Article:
Cable Runs Through The Land of Adobe
Byline: ANTHONY CRUPI
Everyone has a New Mexico slide show in his head, a stuttered progression of postcard imagery that stands in place of any actual empirical knowledge about the Land of Enchantment. Say “New Mexico” and the average American immediately free-associates a panoply of sun-dappled arroyos and Georgia O’Keeffe cow skulls. Those of a more hysteria-minded bent may be given to visions of Gila monsters and mushroom clouds. Adobe, a certain rugged high-desert tan and a whole lot of handcrafted silver jewelry round out the mix.
Which is not to say that these elements don’t truly exist in New Mexico – in fact, most of the above, minus the poisonous lizards and the A-bomb, are a big part of what draws people to the region. But there’s a lot more to the state than meets the (mind’s) eye.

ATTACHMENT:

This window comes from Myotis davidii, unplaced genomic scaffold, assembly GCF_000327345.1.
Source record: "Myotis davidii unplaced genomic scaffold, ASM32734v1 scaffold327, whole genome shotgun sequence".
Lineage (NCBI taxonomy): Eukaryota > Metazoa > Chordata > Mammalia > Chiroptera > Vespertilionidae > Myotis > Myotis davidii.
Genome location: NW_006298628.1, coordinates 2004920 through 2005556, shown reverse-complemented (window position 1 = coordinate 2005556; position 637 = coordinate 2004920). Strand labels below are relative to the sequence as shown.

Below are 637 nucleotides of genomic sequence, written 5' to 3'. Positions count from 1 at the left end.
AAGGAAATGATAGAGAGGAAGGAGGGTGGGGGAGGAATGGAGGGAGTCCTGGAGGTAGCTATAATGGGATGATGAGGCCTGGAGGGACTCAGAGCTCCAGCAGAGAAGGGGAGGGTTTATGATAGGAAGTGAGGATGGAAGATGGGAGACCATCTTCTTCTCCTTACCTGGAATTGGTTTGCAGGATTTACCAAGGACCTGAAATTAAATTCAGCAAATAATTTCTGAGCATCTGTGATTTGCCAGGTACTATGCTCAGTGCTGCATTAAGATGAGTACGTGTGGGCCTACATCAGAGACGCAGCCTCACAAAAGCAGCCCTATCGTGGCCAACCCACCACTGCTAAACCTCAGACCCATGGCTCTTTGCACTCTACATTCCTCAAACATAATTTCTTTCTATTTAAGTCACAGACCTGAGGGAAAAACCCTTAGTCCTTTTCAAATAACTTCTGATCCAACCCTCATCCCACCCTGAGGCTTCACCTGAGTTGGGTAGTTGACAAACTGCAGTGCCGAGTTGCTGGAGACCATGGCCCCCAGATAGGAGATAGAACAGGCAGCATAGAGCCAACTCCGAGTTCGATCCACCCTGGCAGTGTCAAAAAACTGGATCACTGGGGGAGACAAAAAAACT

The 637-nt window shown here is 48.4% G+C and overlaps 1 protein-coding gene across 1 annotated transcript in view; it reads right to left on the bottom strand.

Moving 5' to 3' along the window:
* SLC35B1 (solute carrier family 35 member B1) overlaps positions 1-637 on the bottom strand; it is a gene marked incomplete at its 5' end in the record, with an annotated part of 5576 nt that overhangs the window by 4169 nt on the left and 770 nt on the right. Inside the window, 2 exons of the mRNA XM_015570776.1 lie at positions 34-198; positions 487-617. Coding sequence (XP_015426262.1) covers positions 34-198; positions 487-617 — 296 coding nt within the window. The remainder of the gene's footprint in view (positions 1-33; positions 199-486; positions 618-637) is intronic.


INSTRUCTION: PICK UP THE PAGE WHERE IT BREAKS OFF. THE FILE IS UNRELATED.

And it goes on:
According to Richard Florida, author of The Rise of the Creative Class, the kind of artsy, outdoorsy environments fostered in areas like New Mexico actually help spur economic development. When Florida rated Albuquerque, N.M., No. 8 in the country on his creativity index (an aggregate of such factors as workforce tech savvy, innovation and diversity), he was only reinforcing something most of the city’s residents have known for years.
“Albuquerque is one of the fastest-growing high-tech markets in the country,” says Lisa Dettweiler, VP/GM of Comcast Cable’s Albuquerque system. “People are returning to the area because of the energy and opportunity here.”
Like the city it serves, Comcast is fully committed to the digital life. In 1999, the cable op began the upgrade of Albuquerque’s 3,200 miles of plant, converting a 450-MHz analog network to a two-way, HFC-based 870-MHz operation. The project was completed in 2001.